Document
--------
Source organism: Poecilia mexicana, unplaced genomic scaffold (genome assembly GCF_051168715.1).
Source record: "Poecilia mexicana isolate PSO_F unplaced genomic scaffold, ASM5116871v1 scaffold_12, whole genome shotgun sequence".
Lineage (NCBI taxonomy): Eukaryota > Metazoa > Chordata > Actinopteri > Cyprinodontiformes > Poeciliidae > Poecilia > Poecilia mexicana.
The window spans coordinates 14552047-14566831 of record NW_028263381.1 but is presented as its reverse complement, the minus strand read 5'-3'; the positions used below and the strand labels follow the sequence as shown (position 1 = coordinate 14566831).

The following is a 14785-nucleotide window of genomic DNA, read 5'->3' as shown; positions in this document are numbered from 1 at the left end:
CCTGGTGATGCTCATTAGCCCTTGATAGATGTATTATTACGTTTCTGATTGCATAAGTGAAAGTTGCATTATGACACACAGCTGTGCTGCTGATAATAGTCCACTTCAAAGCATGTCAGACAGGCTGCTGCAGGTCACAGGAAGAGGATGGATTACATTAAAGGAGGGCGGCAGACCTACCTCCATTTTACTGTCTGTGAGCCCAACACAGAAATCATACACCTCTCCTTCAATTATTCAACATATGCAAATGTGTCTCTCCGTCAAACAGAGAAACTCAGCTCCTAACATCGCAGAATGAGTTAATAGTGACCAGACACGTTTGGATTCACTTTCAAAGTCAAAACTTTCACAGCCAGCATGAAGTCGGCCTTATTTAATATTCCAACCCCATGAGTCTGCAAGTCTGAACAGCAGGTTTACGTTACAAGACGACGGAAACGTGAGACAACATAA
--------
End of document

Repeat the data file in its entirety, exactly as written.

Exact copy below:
Source organism: Poecilia mexicana, unplaced genomic scaffold (genome assembly GCF_051168715.1).
Source record: "Poecilia mexicana isolate PSO_F unplaced genomic scaffold, ASM5116871v1 scaffold_12, whole genome shotgun sequence".
Lineage (NCBI taxonomy): Eukaryota > Metazoa > Chordata > Actinopteri > Cyprinodontiformes > Poeciliidae > Poecilia > Poecilia mexicana.
The window spans coordinates 14552047-14566831 of record NW_028263381.1 but is presented as its reverse complement, the minus strand read 5'-3'; the positions used below and the strand labels follow the sequence as shown (position 1 = coordinate 14566831).

The following is a 14785-nucleotide window of genomic DNA, read 5'->3' as shown; positions in this document are numbered from 1 at the left end:
CCTGGTGATGCTCATTAGCCCTTGATAGATGTATTATTACGTTTCTGATTGCATAAGTGAAAGTTGCATTATGACACACAGCTGTGCTGCTGATAATAGTCCACTTCAAAGCATGTCAGACAGGCTGCTGCAGGTCACAGGAAGAGGATGGATTACATTAAAGGAGGGCGGCAGACCTACCTCCATTTTACTGTCTGTGAGCCCAACACAGAAATCATACACCTCTCCTTCAATTATTCAACATATGCAAATGTGTCTCTCCGTCAAACAGAGAAACTCAGCTCCTAACATCGCAGAATGAGTTAATAGTGACCAGACACGTTTGGATTCACTTTCAAAGTCAAAACTTTCACAGCCAGCATGAAGTCGGCCTTATTTAATATTCCAACCCCATGAGTCTGCAAGTCTGAACAGCAGGTTTACGTTACAAGACGACGGAAACGTGAGACAACATAA